Oh Skunky Day
I know it’s been a long time since my last post, but I have been to hell and back the past five months or so, but that is another blog post–maybe a post for next week. Now it’s time to get back into the swing of things.
Yesterday on Oct 8, I decided to get up and watch the lunar eclipse that took place-funny how the news got the time wrong, ha. I am always fond of astronomical events, especially if they occur during my lifetime after several hundred years. Remember I am a science nerd?
Anytime I go outside, Shadow, my Belgian malinois, always follows me. Nothing so special there.
While I am watching the eclipse, I hear that he is after something–no surprise there. He is always after something and treeing it whether it’s raccoons, opossums, deer, armadillos, coyotes, squirrels, you name it.
I hear a yelp and some growling about the time I see a shooting star and continue to watch the eclipse. Something must be really make a last stand or something. I take a moment to peek and nothing seems wrong or anything, so I go back to watching the eclipse, and the moon is nearly covered by the earth’s shadow.
Then it hits me. The rancid odor of a skunk starts wafting my way. Then, Shadow, runs by me for a double dose. I can’t breathe and am nearly retching from the horrid smell.
“Oh my god, you have to be kidding me!”
Yep, he had been nailed by a skunk. I remembered my husband had seen one in the yard a couple months ago, but it hadn’t been back. It was probably coming back to savor some of the ripe scupperdines and persimmons that were on the ground and they like to come around about twilight or daybreak. They also like full moons, so it was prime time for a rendezvous with a skunk.
This particular skunk didn’t smell like the ones we drive by on the highway. It didn’t smell so “sulfury”. This one smelled like wild onions gone bad, burned rubber, and strong garlic mixed together.
I think this stuff would probably do a better job than pepper spray or tear gas for self defense or for law enforcement to incapacitate a criminal. Then everyone would know who the cops were after just from the smell.
I call my husband at work about the emergency after going inside. I remember seeing a remedy on Facebook that worked better than vinegar or tomato juice, but my brain doesn’t fire on all eight cylinders in the early hours.
We find out, and we have to pick up a few of the ingredients. The antidote is safe for both pets and humans, and the stuff you need is very commonplace and inexpensive. It actually kills the smell instead of just covering it up and it is not as toxic or as irritating as other organic solvents like alcohol or benzene. Organic compounds don’t dissolve so well in water, and unfortunately for thiols, water just makes them stink that much more.
The main ingredients that make skunk spray so stinky and difficult to remove are called thiols. I remember learning about it in organic chem and that is the nice little additive that is added to propane gas–I’ve always wondered could they have added another compound that didn’t stink so bad so we could detect the gas? Ugh. Skunk spray has a cocktail of three or more of these foul smelling compounds!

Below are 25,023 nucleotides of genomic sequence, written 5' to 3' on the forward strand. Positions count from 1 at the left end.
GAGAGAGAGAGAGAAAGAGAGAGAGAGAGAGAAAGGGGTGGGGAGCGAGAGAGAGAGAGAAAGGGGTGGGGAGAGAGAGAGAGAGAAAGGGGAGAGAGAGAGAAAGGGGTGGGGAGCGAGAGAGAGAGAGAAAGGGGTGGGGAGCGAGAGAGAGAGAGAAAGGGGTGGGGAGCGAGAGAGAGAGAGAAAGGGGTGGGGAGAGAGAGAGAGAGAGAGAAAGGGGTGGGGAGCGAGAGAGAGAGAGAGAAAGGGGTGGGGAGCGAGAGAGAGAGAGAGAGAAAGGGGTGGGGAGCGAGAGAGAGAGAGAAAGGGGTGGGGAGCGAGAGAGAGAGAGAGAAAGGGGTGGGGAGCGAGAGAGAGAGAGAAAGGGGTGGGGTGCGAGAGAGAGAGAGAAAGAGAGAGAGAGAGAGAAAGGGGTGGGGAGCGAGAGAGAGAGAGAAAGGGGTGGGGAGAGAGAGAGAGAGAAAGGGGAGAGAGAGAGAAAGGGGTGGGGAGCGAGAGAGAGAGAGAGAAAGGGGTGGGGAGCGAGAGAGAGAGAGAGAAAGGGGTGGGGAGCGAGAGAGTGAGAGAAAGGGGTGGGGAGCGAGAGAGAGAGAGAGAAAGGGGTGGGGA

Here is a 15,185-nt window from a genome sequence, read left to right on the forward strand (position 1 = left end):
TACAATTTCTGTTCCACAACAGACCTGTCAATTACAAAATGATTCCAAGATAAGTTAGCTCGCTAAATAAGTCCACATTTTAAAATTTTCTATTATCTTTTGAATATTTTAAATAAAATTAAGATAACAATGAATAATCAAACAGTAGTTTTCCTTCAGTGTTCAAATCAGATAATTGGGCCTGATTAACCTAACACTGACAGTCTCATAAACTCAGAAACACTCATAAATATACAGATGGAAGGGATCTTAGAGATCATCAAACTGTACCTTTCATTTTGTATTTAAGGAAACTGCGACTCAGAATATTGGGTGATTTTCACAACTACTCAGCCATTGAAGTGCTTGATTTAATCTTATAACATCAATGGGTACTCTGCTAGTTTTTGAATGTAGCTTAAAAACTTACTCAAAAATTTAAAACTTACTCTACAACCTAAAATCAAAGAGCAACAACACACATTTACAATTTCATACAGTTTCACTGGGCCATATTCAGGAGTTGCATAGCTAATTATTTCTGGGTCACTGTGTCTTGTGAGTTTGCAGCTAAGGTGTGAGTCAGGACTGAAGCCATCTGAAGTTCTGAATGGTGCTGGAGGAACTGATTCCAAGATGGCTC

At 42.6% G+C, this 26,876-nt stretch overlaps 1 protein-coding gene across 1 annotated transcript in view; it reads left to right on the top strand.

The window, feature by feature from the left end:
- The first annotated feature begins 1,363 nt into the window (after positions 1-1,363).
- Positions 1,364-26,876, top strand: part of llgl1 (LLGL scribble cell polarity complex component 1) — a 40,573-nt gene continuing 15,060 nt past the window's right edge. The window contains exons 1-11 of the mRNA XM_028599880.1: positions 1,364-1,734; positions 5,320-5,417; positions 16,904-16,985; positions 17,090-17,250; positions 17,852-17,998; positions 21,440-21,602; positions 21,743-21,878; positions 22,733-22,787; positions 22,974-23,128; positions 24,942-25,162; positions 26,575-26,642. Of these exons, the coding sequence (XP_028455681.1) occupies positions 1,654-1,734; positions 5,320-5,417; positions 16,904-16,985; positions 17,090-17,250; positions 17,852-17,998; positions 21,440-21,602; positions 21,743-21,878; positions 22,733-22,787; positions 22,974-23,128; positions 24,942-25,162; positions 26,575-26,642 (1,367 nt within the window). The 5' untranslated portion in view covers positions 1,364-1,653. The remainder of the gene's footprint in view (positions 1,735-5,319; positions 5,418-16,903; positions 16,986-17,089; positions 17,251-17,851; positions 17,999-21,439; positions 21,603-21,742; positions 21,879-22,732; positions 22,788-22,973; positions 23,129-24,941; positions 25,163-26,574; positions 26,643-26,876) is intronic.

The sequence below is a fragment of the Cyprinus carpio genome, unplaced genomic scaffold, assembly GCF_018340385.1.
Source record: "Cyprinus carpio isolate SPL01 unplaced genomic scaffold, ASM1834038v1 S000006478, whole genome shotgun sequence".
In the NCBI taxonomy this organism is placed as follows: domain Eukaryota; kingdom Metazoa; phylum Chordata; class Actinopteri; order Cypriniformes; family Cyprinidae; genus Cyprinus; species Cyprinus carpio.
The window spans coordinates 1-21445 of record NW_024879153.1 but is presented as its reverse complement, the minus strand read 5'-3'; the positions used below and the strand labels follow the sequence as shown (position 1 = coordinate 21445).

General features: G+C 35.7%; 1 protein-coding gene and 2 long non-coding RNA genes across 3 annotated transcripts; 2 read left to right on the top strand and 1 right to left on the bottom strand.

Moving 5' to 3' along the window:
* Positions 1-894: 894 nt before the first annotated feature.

Skunk Spray Antidote-Developed by Paul Krebaum
- 1 quart of 3% hydrogen peroxide solution-make sure it’s fresh and unopened. Hydrogen peroxide is a bit unstable and breaks down over time. Also make sure it’s 3%; higher concentrations can cause injury to you or your pet! I’ve worked with more potent hydrogen peroxide at the lab and it can itch and burn like a mother and make white spots on your skin if it gets on you, so take it from me!
- 1/4 cup of baking soda
- 1 tablespoon of liquid dish soap (not detergent)
Combine the ingredients in a open container. Do not put in a spray bottle or any other closed container as the ingredients produce a live chemical reaction that has gasses releasing, so this could cause injury. Put on some rubber or latex gloves so you don’t get the skunk spray on you. Put on old clothes. Get a sponge or an old cloth to massage the solution onto you or your pet. Rinse with warm tap water. You may want to shower after bathing your pet!
Repeat if necessary, or you can use shampoo after the first use if the smell is minimal.
For best results, treat while the skunk spray is still wet (right after getting skunked). After it dries, it is more difficult to remove the stench, but not impossible.
I’m pretty sure my grandma would have liked to have this recipe for antidote instead of using tomato juice and vinegar. So here is my funny story and confirmation that this solution works.
Unfortunately my husband had to bathe him. Shadow doesn’t like baths and he won’t cooperate with me. He’s about as big as I am to make matters worse. So, Shadow had to spend the day outside until bathtime.
About the Author
AK Taylor is an award winning YA author who has been writing novels since age 16. Beekeeper, outdoor sportsman, avid adventurer, and animal lover. Taylor lives in the backwoods of Middle GA where she continues to write stories.